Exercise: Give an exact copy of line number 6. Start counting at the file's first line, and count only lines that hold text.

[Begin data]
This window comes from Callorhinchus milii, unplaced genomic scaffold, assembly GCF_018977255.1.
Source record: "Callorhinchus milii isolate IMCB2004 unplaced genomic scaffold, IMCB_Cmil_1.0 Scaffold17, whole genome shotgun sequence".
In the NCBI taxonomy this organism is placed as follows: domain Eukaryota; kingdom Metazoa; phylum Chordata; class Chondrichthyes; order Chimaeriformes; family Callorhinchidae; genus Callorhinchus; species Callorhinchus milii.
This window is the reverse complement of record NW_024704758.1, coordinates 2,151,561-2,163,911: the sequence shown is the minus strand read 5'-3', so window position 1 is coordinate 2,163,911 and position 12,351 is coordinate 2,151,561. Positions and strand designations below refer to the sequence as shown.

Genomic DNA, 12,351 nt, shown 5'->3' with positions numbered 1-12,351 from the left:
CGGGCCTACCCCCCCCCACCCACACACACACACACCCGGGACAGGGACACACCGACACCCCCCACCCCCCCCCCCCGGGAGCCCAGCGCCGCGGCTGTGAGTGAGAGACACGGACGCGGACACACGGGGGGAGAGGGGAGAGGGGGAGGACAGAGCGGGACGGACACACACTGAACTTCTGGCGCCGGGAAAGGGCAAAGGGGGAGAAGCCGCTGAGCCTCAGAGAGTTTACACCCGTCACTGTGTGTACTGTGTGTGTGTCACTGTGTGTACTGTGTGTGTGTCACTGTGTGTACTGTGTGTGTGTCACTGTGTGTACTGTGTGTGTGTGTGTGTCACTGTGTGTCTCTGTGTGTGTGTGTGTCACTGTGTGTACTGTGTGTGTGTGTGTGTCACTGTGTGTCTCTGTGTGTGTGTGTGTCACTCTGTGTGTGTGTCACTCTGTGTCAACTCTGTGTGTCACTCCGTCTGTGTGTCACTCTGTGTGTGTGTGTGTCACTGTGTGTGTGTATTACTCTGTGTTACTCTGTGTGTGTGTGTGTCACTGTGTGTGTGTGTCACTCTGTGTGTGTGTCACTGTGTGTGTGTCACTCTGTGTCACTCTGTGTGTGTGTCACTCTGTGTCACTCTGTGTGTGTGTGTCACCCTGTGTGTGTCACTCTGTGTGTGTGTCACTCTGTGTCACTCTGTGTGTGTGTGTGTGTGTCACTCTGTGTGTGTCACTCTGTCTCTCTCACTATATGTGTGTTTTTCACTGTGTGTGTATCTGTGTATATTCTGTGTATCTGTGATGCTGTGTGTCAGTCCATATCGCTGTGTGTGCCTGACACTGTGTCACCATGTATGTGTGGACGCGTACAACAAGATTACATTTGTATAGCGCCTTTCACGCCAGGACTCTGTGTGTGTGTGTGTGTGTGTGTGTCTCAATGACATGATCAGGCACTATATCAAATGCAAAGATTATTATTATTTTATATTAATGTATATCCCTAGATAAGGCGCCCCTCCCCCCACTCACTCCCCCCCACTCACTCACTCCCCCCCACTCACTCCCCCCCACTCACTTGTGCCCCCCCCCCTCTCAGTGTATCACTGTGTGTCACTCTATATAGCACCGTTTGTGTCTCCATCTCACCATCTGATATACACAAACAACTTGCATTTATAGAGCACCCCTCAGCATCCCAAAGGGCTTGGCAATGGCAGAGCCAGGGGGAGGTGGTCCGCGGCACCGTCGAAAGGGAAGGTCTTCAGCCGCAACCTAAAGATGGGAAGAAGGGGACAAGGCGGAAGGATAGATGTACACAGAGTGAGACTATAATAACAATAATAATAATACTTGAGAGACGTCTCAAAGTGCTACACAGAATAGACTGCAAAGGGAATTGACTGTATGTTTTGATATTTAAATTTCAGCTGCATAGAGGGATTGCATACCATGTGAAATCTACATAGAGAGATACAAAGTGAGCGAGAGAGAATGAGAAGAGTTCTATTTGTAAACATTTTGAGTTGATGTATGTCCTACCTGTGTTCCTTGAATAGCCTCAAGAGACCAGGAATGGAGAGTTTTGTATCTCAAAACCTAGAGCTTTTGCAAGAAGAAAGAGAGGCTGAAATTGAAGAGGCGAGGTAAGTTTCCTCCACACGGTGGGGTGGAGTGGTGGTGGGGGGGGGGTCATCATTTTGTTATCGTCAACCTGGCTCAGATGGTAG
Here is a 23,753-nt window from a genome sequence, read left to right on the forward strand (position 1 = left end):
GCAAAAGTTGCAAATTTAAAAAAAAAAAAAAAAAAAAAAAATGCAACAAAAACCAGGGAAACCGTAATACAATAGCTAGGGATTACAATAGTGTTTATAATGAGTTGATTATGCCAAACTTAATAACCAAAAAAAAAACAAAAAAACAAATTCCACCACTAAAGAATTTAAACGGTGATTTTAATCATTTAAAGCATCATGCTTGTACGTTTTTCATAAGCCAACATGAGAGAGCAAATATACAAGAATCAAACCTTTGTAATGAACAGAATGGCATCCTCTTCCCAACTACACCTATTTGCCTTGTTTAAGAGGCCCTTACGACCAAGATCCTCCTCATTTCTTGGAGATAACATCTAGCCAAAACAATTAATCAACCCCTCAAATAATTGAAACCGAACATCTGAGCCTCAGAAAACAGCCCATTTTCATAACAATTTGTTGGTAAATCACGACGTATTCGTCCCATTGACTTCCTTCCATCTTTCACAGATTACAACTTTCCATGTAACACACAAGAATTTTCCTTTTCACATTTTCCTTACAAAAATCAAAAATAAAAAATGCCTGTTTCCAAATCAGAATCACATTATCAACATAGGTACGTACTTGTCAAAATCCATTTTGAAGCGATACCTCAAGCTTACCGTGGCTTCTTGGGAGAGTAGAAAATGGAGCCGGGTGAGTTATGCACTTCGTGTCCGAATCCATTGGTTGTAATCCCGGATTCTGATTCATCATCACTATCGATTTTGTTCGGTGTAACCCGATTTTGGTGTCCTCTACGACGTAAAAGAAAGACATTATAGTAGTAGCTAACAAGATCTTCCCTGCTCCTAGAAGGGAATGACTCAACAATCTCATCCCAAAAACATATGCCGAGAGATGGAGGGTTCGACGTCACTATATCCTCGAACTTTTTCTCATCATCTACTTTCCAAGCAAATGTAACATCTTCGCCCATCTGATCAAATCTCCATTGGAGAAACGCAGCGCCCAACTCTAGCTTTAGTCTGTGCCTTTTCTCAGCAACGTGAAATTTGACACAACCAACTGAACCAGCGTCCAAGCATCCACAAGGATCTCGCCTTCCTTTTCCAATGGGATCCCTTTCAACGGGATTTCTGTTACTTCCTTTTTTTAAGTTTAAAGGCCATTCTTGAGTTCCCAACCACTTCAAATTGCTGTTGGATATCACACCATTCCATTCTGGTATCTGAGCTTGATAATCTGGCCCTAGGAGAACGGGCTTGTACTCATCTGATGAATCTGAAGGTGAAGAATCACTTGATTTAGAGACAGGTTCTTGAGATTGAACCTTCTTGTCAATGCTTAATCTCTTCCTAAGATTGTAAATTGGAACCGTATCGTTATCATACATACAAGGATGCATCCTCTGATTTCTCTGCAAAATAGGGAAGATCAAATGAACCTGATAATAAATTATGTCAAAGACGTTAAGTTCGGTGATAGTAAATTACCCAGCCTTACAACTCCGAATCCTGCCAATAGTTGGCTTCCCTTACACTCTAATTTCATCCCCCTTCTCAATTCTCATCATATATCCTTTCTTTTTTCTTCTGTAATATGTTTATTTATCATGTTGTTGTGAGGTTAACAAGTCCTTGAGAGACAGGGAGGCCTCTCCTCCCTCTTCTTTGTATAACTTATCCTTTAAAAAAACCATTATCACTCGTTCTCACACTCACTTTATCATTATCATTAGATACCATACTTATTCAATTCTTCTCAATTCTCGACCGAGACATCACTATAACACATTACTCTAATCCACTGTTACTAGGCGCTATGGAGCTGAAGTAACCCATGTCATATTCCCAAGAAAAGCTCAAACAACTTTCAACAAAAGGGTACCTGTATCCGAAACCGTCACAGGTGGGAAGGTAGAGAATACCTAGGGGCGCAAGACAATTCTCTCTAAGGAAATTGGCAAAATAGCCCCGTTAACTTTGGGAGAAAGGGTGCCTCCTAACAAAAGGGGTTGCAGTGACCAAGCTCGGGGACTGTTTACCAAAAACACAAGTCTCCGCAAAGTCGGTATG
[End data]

CGGGCCTACCCCCCCCCACCCACACACACACACACCCGGGACAGGGACACACCGACACCCCCCACCCCCCCCCCCCGGGAGCCCAGCGCCGCGGCTGTGAGTGAGAGACACGGACGCGGACACACGGGGGGAGAGGGGAGAGGGGGAGGACAGAGCGGGACGGACACACACTGAACTTCTGGCGCCGGGAAAGGGCAAAGGGGGAGAAGCCGCTGAGCCTCAGAGAGTTTACACCCGTCACTGTGTGTACTGTGTGTGTGTCACTGTGTGTACTGTGTGTGTGTCACTGTGTGTACTGTGTGTGTGTCACTGTGTGTACTGTGTGTGTGTGTGTGTCACTGTGTGTCTCTGTGTGTGTGTGTGTCACTGTGTGTACTGTGTGTGTGTGTGTGTCACTGTGTGTCTCTGTGTGTGTGTGTGTCACTCTGTGTGTGTGTCACTCTGTGTCAACTCTGTGTGTCACTCCGTCTGTGTGTCACTCTGTGTGTGTGTGTGTCACTGTGTGTGTGTATTACTCTGTGTTACTCTGTGTGTGTGTGTGTCACTGTGTGTGTGTGTCACTCTGTGTGTGTGTCACTGTGTGTGTGTCACTCTGTGTCACTCTGTGTGTGTGTCACTCTGTGTCACTCTGTGTGTGTGTGTCACCCTGTGTGTGTCACTCTGTGTGTGTGTCACTCTGTGTCACTCTGTGTGTGTGTGTGTGTGTCACTCTGTGTGTGTCACTCTGTCTCTCTCACTATATGTGTGTTTTTCACTGTGTGTGTATCTGTGTATATTCTGTGTATCTGTGATGCTGTGTGTCAGTCCATATCGCTGTGTGTGCCTGACACTGTGTCACCATGTATGTGTGGACGCGTACAACAAGATTACATTTGTATAGCGCCTTTCACGCCAGGACTCTGTGTGTGTGTGTGTGTGTGTGTGTCTCAATGACATGATCAGGCACTATATCAAATGCAAAGATTATTATTATTTTATATTAATGTATATCCCTAGATAAGGCGCCCCTCCCCCCACTCACTCCCCCCCACTCACTCACTCCCCCCCACTCACTCCCCCCCACTCACTTGTGCCCCCCCCCCTCTCAGTGTATCACTGTGTGTCACTCTATATAGCACCGTTTGTGTCTCCATCTCACCATCTGATATACACAAACAACTTGCATTTATAGAGCACCCCTCAGCATCCCAAAGGGCTTGGCAATGGCAGAGCCAGGGGGAGGTGGTCCGCGGCACCGTCGAAAGGGAAGGTCTTCAGCCGCAACCTAAAGATGGGAAGAAGGGGACAAGGCGGAAGGATAGATGTACACAGAGTGAGACTATAATAACAATAATAATAATACTTGAGAGACGTCTCAAAGTGCTACACAGAATAGACTGCAAAGGGAATTGACTGTATGTTTTGATATTTAAATTTCAGCTGCATAGAGGGATTGCATACCATGTGAAATCTACATAGAGAGATACAAAGTGAGCGAGAGAGAATGAGAAGAGTTCTATTTGTAAACATTTTGAGTTGATGTATGTCCTACCTGTGTTCCTTGAATAGCCTCAAGAGACCAGGAATGGAGAGTTTTGTATCTCAAAACCTAGAGCTTTTGCAAGAAGAAAGAGAGGCTGAAATTGAAGAGGCGAGGTAAGTTTCCTCCACACGGTGGGGTGGAGTGGTGGTGGGGGGGGGGTCATCATTTTGTTATCGTCAACCTGGCTCAGATGGTAG